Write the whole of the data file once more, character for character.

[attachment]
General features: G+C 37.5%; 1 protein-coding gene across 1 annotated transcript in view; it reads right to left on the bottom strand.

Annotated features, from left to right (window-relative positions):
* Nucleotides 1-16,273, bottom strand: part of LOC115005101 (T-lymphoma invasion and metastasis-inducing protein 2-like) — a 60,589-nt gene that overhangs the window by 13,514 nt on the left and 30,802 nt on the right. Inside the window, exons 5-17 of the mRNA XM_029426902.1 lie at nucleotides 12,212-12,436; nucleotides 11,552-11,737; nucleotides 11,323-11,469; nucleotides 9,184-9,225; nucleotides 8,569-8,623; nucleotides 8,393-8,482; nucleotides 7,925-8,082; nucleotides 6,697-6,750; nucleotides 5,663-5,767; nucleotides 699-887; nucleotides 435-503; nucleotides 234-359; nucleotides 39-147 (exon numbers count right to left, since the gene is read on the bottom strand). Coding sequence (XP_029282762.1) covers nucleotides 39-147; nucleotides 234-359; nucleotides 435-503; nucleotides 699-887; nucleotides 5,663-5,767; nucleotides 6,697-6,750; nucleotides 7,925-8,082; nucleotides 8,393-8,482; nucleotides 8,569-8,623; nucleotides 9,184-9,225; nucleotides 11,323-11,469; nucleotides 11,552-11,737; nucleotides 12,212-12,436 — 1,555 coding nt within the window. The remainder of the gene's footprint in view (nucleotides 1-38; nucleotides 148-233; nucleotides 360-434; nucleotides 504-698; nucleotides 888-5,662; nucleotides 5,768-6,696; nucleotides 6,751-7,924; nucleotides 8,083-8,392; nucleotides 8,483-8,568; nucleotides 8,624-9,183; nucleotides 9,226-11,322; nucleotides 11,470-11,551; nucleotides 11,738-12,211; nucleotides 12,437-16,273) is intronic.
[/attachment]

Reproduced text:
General features: G+C 37.5%; 1 protein-coding gene across 1 annotated transcript in view; it reads right to left on the bottom strand.

Annotated features, from left to right (window-relative positions):
* Nucleotides 1-16,273, bottom strand: part of LOC115005101 (T-lymphoma invasion and metastasis-inducing protein 2-like) — a 60,589-nt gene that overhangs the window by 13,514 nt on the left and 30,802 nt on the right. Inside the window, exons 5-17 of the mRNA XM_029426902.1 lie at nucleotides 12,212-12,436; nucleotides 11,552-11,737; nucleotides 11,323-11,469; nucleotides 9,184-9,225; nucleotides 8,569-8,623; nucleotides 8,393-8,482; nucleotides 7,925-8,082; nucleotides 6,697-6,750; nucleotides 5,663-5,767; nucleotides 699-887; nucleotides 435-503; nucleotides 234-359; nucleotides 39-147 (exon numbers count right to left, since the gene is read on the bottom strand). Coding sequence (XP_029282762.1) covers nucleotides 39-147; nucleotides 234-359; nucleotides 435-503; nucleotides 699-887; nucleotides 5,663-5,767; nucleotides 6,697-6,750; nucleotides 7,925-8,082; nucleotides 8,393-8,482; nucleotides 8,569-8,623; nucleotides 9,184-9,225; nucleotides 11,323-11,469; nucleotides 11,552-11,737; nucleotides 12,212-12,436 — 1,555 coding nt within the window. The remainder of the gene's footprint in view (nucleotides 1-38; nucleotides 148-233; nucleotides 360-434; nucleotides 504-698; nucleotides 888-5,662; nucleotides 5,768-6,696; nucleotides 6,751-7,924; nucleotides 8,083-8,392; nucleotides 8,483-8,568; nucleotides 8,624-9,183; nucleotides 9,226-11,322; nucleotides 11,470-11,551; nucleotides 11,738-12,211; nucleotides 12,437-16,273) is intronic.